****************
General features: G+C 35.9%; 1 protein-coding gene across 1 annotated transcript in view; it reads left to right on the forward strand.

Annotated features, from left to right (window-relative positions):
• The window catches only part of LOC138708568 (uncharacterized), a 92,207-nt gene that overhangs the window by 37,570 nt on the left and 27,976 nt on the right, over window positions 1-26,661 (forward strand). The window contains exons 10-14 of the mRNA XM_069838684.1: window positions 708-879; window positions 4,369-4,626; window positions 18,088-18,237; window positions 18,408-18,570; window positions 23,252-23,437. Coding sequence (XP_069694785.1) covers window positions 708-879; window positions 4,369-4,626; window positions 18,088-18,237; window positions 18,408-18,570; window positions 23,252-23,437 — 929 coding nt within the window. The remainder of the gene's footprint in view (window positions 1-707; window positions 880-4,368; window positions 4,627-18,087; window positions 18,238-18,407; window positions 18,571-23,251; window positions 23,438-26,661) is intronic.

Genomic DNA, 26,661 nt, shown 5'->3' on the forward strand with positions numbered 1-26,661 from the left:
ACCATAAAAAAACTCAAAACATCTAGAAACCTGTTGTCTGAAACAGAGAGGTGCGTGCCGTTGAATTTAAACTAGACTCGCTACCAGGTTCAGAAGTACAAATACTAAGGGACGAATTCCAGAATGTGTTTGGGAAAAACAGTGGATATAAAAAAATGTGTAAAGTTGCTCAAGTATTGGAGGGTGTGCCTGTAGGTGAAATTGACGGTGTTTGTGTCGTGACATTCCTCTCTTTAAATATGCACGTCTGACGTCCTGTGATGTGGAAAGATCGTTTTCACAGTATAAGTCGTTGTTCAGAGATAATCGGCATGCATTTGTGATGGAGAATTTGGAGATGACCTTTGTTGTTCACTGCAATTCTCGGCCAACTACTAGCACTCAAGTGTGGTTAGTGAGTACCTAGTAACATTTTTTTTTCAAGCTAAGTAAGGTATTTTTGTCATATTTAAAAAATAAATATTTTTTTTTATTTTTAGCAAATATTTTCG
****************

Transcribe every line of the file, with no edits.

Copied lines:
General features: G+C 35.9%; 1 protein-coding gene across 1 annotated transcript in view; it reads left to right on the forward strand.

Annotated features, from left to right (window-relative positions):
• The window catches only part of LOC138708568 (uncharacterized), a 92,207-nt gene that overhangs the window by 37,570 nt on the left and 27,976 nt on the right, over window positions 1-26,661 (forward strand). The window contains exons 10-14 of the mRNA XM_069838684.1: window positions 708-879; window positions 4,369-4,626; window positions 18,088-18,237; window positions 18,408-18,570; window positions 23,252-23,437. Coding sequence (XP_069694785.1) covers window positions 708-879; window positions 4,369-4,626; window positions 18,088-18,237; window positions 18,408-18,570; window positions 23,252-23,437 — 929 coding nt within the window. The remainder of the gene's footprint in view (window positions 1-707; window positions 880-4,368; window positions 4,627-18,087; window positions 18,238-18,407; window positions 18,571-23,251; window positions 23,438-26,661) is intronic.

Genomic DNA, 26,661 nt, shown 5'->3' on the forward strand with positions numbered 1-26,661 from the left:
ACCATAAAAAAACTCAAAACATCTAGAAACCTGTTGTCTGAAACAGAGAGGTGCGTGCCGTTGAATTTAAACTAGACTCGCTACCAGGTTCAGAAGTACAAATACTAAGGGACGAATTCCAGAATGTGTTTGGGAAAAACAGTGGATATAAAAAAATGTGTAAAGTTGCTCAAGTATTGGAGGGTGTGCCTGTAGGTGAAATTGACGGTGTTTGTGTCGTGACATTCCTCTCTTTAAATATGCACGTCTGACGTCCTGTGATGTGGAAAGATCGTTTTCACAGTATAAGTCGTTGTTCAGAGATAATCGGCATGCATTTGTGATGGAGAATTTGGAGATGACCTTTGTTGTTCACTGCAATTCTCGGCCAACTACTAGCACTCAAGTGTGGTTAGTGAGTACCTAGTAACATTTTTTTTTCAAGCTAAGTAAGGTATTTTTGTCATATTTAAAAAATAAATATTTTTTTTTATTTTTAGCAAATATTTTCG